Cybercrime is skyrocketing in Switzerland

Cyber attacks could also damage a range of other devices attached to computer networks Reuters

The number of cyber-attacks in Switzerland is on the rise and the problem is expected to get worse – both in terms of volume and complexity of the crimes being committed. Many people and companies are unprepared for the onslaught, experts say.

This content was published on June 1, 2017 - 16:21

Last year, 14,033 cybercrime cases were reported to police in Switzerland, compared to 11,575 in 2015 and 5,330 in 2011. A survey from the firm KPMGExternal link released this week found that 88% of Swiss companies have experienced cyber-attacks in the past year compared to 54% in 2016.

This might be just the tip of the iceberg. Analysts believe that many victims fail to report cyber extortion, or ransomware attacks, out of fear that embarrassing material could be released or company credibility called into question.

“There have been situations in which private interests such as reputational risk have outweighed the interests of a prosecution,” canton Zurich prosecutor Stephan Walder wrote in the KPMG cybercrime report.

The recent WannaCry ransomware attack, which struck 200,000 computer systems in 150 countries including hospitals, has highlighted the increasing cybercrime threat. Already last year, Switzerland’s cybercrime monitoring centre – the Reporting and Analysis Centre for Information Assurance (MELANI)External link – raised the issue through an awareness day.

“In recent months there has been a huge increase in the number of ransomware victims in Switzerland. It is not just private users that have recently been targeted by ransomware attacks, but increasingly small and medium-sized enterprises (SMEs),” MELANI stated in May 2016.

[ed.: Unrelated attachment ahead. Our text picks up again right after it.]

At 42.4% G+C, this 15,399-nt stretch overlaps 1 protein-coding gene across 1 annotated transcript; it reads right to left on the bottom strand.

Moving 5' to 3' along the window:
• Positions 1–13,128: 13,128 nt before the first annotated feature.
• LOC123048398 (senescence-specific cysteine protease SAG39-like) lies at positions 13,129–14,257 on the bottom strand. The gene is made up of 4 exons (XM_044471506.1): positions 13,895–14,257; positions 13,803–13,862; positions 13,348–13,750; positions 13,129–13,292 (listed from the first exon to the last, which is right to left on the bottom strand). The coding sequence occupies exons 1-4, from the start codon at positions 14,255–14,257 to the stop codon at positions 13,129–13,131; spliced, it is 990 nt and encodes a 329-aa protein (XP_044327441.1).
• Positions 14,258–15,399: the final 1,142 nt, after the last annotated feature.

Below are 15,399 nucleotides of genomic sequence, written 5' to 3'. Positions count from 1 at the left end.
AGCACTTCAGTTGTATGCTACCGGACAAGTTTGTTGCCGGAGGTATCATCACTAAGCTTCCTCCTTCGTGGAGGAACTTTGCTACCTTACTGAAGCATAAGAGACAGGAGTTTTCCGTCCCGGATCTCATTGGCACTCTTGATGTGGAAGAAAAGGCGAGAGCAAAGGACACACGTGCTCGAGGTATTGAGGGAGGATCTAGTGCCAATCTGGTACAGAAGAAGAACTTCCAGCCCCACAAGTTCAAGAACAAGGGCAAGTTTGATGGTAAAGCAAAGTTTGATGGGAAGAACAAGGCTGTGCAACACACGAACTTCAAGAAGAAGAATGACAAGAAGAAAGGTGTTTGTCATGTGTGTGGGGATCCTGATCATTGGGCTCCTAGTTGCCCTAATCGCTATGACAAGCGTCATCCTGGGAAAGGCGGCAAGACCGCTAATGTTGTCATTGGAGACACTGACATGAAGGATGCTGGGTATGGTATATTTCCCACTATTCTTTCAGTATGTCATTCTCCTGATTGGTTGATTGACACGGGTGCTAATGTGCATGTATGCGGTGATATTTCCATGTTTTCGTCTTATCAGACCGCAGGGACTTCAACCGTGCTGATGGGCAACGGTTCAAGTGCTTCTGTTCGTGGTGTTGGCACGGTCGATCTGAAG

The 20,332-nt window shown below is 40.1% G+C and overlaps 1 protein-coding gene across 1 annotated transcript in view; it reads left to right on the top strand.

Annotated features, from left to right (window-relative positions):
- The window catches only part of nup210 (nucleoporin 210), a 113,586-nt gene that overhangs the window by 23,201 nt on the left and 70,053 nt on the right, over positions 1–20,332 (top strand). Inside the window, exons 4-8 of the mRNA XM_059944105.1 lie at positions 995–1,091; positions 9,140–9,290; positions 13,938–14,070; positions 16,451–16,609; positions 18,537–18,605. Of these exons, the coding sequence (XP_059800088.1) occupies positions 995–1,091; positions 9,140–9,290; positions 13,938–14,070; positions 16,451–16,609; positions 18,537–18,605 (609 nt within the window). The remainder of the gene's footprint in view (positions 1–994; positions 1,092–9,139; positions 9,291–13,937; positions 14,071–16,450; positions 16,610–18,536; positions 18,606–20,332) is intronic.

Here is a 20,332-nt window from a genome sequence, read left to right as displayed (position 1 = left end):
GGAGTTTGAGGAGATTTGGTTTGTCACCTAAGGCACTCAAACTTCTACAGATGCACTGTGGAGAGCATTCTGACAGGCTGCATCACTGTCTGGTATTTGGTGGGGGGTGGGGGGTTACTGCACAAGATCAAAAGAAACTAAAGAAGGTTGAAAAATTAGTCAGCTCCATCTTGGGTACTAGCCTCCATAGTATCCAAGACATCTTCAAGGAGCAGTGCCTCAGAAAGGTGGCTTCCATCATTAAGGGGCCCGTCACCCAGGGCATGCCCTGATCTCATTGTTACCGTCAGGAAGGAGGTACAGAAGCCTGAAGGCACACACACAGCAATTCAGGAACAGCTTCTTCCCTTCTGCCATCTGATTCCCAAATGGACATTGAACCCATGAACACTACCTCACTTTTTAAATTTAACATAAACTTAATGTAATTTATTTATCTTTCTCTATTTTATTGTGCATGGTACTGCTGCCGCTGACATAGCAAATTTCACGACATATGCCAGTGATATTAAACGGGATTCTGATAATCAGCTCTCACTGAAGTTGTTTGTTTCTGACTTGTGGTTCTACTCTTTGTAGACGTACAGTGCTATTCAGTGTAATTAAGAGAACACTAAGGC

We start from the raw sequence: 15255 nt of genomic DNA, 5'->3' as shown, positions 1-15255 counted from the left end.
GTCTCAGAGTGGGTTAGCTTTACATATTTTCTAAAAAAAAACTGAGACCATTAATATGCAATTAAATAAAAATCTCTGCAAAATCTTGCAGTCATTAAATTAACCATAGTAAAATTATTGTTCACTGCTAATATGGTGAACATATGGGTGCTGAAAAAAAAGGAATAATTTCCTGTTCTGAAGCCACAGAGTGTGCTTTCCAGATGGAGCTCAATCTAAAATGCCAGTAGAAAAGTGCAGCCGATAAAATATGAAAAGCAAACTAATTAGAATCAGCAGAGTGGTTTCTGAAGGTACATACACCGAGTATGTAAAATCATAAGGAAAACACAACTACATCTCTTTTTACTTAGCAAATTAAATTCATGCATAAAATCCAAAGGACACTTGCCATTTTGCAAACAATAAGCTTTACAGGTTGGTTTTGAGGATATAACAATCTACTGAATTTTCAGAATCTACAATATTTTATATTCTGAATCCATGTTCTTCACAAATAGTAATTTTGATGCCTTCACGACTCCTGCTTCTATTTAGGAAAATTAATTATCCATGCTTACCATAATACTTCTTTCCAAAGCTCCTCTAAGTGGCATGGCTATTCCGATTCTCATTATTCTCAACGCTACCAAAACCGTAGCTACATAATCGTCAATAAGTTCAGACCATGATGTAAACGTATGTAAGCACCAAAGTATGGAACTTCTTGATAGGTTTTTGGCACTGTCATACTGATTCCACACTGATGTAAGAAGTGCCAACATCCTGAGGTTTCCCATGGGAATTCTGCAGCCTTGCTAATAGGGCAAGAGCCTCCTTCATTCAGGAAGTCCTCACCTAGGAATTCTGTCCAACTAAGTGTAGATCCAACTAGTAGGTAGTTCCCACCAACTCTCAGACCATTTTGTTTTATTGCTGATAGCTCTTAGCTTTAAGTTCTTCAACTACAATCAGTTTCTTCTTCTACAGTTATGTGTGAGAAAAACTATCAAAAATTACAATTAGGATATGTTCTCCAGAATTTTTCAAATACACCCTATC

Despite the rise in cybercrime, Switzerland’s defences are patchy, according to experts. Switzerland’s armed forces have been told to step up their anti-cyberattack strategy. Most experts believe the largest firms in Switzerland have adequate defences, but the record of individuals and SMEs is less inspiring.

“Sometimes [SME] risk management is really quite reckless: ‘nothing has ever happened to us, so nothing ever will happen to us’,” said Walder. “This is a dangerous attitude.”

“Up until now, many SME bosses believed their company was too small to attract the interest of cyber attackers,” Palo Stacho, boss of the Zurich-based firm Lucy Security, told the Handelszeitung newspaper. But the latest trend of mass cyberattacks, targeting thousands of victims at once while demanding only a few hundred francs in ransom, has proved that theory wrong.

Even when security measures are put into place, they often make life more difficult for employees. Two-thirds of security companies surveyed by KPMG admitted that user-friendliness was low on their list of priorities.

“The user-friendliness of cybersecurity is crucial to tackling cyber threats,” said KMPG head of cyber security Matthias Bossardt. “The weakest link in the chain was, is, and always will be, the individual.”

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